The closest Trump's speech at Davos came to environmental issues was his claim that the United States had the cleanest air and drinking water on Earth. In fact, the Trump administration has pushed through a plan to weaken clean-water regulations. And air pollution in the United States has worsened since 2016, reversing decades of improvements, according to researchers at Carnegie Mellon University.
Trump dismissed the activists as advocating a form of "radical socialism" that Americans would reject. While he got only perfunctory applause, his message resonated with some in the business-heavy audience.
Critics pointed to a contradiction that they said the corporate world had been unable to resolve: how to assuage the appetite for economic growth, based on gross domestic product, with the urgent need to check carbon emissions.
"It's truly a contradiction," said Johan Rockström, director of the Potsdam Institute for Climate Impact Research. "It's difficult to see if the current GDP-based model of economic growth can go hand-in-hand with rapid cutting of emissions," he said.
Thunberg, for her part, largely repeated the warning she issued at the United Nations last year and for which she has drawn widespread global attention.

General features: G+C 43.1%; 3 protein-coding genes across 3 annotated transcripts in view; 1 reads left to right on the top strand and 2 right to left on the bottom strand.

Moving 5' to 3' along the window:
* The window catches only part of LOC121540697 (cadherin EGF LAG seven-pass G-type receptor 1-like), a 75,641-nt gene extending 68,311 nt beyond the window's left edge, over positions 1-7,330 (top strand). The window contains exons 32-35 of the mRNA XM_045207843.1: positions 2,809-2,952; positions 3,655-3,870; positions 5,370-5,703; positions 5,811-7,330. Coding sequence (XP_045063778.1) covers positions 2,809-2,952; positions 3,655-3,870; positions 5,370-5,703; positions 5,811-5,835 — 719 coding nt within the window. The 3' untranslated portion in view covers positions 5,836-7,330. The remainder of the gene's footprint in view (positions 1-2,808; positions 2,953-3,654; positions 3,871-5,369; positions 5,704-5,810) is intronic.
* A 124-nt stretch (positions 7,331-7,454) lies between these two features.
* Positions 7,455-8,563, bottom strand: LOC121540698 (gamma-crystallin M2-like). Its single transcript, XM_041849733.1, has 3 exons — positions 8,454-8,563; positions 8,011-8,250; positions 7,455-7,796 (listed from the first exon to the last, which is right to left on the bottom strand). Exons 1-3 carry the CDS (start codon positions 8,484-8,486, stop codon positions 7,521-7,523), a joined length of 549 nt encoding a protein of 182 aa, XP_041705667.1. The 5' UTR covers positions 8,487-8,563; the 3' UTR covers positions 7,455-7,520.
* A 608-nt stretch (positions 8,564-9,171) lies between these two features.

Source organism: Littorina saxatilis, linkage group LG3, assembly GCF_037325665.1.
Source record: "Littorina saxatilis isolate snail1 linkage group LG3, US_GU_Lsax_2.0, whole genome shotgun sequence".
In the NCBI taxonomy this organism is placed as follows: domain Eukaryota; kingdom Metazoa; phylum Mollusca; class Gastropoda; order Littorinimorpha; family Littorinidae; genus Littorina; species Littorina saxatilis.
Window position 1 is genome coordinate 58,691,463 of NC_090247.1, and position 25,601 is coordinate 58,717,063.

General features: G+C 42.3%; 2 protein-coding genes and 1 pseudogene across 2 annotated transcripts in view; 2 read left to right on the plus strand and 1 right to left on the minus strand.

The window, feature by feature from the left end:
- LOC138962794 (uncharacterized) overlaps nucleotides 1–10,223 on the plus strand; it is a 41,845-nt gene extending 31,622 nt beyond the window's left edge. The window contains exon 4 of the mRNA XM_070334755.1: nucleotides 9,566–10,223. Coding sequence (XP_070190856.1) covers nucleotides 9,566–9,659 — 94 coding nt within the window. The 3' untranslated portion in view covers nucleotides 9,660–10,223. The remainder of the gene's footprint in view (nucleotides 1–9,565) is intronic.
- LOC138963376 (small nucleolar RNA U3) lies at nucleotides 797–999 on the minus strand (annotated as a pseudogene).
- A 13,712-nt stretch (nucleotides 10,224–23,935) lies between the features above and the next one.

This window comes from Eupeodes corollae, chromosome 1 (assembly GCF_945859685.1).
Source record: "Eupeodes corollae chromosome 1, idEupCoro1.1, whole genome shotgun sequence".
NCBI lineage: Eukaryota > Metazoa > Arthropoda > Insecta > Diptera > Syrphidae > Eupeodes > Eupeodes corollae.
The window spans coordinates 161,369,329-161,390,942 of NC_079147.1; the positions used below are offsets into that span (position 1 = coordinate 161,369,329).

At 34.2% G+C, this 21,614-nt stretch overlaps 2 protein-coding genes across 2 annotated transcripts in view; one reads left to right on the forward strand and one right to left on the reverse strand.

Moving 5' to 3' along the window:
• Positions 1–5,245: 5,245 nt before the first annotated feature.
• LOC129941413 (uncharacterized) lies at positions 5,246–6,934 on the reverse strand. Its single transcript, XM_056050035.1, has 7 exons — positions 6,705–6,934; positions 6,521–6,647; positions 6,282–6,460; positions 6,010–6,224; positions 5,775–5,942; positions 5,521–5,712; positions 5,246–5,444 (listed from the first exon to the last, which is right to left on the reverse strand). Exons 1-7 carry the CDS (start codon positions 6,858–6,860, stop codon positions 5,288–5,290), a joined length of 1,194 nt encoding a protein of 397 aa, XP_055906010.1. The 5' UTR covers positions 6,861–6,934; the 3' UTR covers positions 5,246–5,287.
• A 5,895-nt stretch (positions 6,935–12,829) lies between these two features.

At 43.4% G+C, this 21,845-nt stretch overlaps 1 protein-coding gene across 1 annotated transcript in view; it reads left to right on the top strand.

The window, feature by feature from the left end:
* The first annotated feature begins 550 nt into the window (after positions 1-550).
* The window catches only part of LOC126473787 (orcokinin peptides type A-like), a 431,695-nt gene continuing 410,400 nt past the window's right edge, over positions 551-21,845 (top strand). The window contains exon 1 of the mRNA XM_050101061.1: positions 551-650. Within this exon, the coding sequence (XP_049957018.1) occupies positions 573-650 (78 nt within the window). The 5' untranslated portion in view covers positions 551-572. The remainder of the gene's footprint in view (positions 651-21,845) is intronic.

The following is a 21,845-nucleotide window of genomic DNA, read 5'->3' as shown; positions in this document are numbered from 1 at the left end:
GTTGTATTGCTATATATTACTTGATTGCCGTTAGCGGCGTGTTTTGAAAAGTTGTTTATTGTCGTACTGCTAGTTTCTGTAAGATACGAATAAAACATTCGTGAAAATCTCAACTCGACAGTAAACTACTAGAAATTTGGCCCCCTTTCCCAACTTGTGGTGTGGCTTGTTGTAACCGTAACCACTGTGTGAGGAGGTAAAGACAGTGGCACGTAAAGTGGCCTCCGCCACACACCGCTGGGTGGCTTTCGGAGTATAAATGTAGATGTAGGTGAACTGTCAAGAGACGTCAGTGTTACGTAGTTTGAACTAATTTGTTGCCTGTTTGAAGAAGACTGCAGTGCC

She spent several weeks in the United States, joining school climate strikes, visiting Native American activists at the Standing Rock Sioux reservation, which covers parts of North and South Dakota, and testifying in Congress. There, when asked to submit her remarks, she opted instead to submit a report issued in October by the Intergovernmental Panel on Climate Change spelling out the threats of global temperature rise.
Thunberg has always maintained that she has no interest in meeting Trump and suggested that he consult climate scientists if he wants to learn the facts. While the audience warmly greeted her call for action, she, too, was not without her critics.
"We have to be a little bit between optimism and outrage," said Oliver Bäte, the chief executive of the German insurance giant Allianz. "I cannot get up every day outraged. We have to do something."
Earlier in the day, Thunberg, speaking on another panel, brushed off criticism, saying it was more important to pay attention to the findings of the Intergovernmental Panel on Climate Change, which has warned how dangerously close the world is to overspending its carbon budget and triggering irreversible climate effects.
Though Trump barely mentioned climate change, he did commit the United States to a World Economic Forum initiative to plant a trillion new trees as a way to mitigate carbon dioxide emissions. The president pledged that the United States would work to manage and preserve its forests.
On this, Thunberg withheld her praise, warning that such initiatives were often an excuse for inaction.
"We are not telling you to offset your emissions by just paying someone else to plant trees in places like Africa, while at the same time forests like the Amazon are being slaughtered at an infinitely higher rate," she said.
"Planting trees is good, of course," Thunberg said. "But it's nowhere near enough of what is needed, and it cannot replace real mitigation or rewilding nature."
Written by: Mark Landler and Somini Sengupta
Photographs by: Anna Moneymaker
© 2020 THE NEW YORK TIMES